Retrospective attenuation correction of PET data for radiotherapy planning using a free breathing CT
Radiotherapy & Oncology , Volume 83 - Issue 1 p. 42- 48
Purpose: To evaluate the image quality of retrospectively attenuation corrected Positron Emission Tomography (PET) scans used for gross tumor volume (GTV) delineation in lung cancer patients. Materials and methods: Data of 13 lymph node positive lung cancer patients were acquired on separate CT and PET scanners under free breathing conditions (for radiotherapy planning). First we determined a protocol for CT/PET registration. Second, we compared the image quality of attenuation-corrected PET images using positron transmission images and CT images, in terms of signal-to-noise ratio (SNR) and lesion-to-background ratio (contrast). Results: The largest differences between manual and automatic CT/PET registration were found in the anterior-posterior direction with a mean of 1.8 mm (SD 1.0 mm). Differences in rotations were always smaller than 1.0°. The attenuation-corrected images using CT showed a larger SNR (mean 30%, SD 17%) and larger contrast (mean 14.0%, SD 8.5%) compared to attenuation-corrected images using positron transmission. For lymph nodes, the mean contrast was 16% (SD 6.4%) larger. Conclusions: This study demonstrated that attenuation correction based on CT provides a better image quality for GTV delineation than when using positron transmission for attenuation correction. Retrospective attenuation correction of PET scans based on registered CT is a good alternative for a dedicated PET/CT scanner if a free-breathing CT is available, e.g., for radiotherapy planning, and allows the use of CT with diagnostic quality for attenuation correction.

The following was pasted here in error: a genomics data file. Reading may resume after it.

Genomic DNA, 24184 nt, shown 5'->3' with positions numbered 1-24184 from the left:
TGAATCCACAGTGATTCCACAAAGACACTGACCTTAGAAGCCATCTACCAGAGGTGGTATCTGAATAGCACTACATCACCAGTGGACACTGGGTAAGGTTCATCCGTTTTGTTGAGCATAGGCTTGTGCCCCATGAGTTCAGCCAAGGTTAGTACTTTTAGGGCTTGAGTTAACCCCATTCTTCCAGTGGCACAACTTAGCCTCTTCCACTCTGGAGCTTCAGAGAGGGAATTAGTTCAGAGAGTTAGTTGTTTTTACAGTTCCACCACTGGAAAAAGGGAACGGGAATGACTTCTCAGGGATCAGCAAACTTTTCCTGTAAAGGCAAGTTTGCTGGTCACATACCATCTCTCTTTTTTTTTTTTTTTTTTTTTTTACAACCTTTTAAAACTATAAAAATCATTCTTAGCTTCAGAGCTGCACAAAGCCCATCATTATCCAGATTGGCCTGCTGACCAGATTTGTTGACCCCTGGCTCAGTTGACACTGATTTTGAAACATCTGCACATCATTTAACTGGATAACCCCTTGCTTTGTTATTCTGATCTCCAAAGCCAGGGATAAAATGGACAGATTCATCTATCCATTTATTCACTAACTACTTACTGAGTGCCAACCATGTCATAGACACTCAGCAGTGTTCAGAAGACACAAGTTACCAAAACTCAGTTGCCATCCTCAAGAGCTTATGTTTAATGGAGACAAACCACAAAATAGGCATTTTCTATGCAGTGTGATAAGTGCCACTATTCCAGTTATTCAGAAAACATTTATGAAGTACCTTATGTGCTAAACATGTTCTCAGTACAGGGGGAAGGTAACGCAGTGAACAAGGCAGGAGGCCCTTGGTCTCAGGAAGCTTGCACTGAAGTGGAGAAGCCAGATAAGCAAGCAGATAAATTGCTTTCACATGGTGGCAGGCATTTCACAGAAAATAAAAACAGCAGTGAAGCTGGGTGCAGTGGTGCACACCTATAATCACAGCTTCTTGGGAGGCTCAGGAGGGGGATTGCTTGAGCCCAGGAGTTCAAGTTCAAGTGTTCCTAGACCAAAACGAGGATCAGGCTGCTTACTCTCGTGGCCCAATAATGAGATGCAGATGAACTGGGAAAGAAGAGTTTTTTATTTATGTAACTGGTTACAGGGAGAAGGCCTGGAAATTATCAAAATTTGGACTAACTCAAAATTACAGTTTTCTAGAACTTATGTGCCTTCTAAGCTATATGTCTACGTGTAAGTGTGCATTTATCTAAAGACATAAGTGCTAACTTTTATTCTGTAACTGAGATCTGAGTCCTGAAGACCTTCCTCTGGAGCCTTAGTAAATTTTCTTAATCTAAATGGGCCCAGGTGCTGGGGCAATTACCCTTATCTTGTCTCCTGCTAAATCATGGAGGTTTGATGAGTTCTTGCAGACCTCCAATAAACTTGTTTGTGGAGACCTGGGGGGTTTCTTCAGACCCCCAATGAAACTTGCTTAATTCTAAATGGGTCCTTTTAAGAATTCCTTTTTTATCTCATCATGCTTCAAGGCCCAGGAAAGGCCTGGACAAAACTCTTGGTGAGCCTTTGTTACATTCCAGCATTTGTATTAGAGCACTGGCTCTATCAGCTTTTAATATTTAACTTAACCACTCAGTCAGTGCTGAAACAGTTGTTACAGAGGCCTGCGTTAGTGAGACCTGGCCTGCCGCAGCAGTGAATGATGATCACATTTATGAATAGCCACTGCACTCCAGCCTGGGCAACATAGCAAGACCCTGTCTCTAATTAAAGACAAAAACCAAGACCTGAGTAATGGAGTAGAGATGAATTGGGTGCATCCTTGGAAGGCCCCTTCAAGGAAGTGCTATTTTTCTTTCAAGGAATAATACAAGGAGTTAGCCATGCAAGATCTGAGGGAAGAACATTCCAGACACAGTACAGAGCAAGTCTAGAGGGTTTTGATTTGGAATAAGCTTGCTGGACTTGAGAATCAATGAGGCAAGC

|Attenuation correction, Lung cancer, Target delineation|
|Radiotherapy & Oncology|
|Organisation||Erasmus MC: University Medical Center Rotterdam|
Fitton, I, Steenbakkers, R.J.H.M, Zijp, L, Duppen, J.C, Comans, E.F.I, Muller, S.H, … Herk, M. (2007). Retrospective attenuation correction of PET data for radiotherapy planning using a free breathing CT. Radiotherapy & Oncology, 83(1), 42–48. doi:10.1016/j.radonc.2007.02.010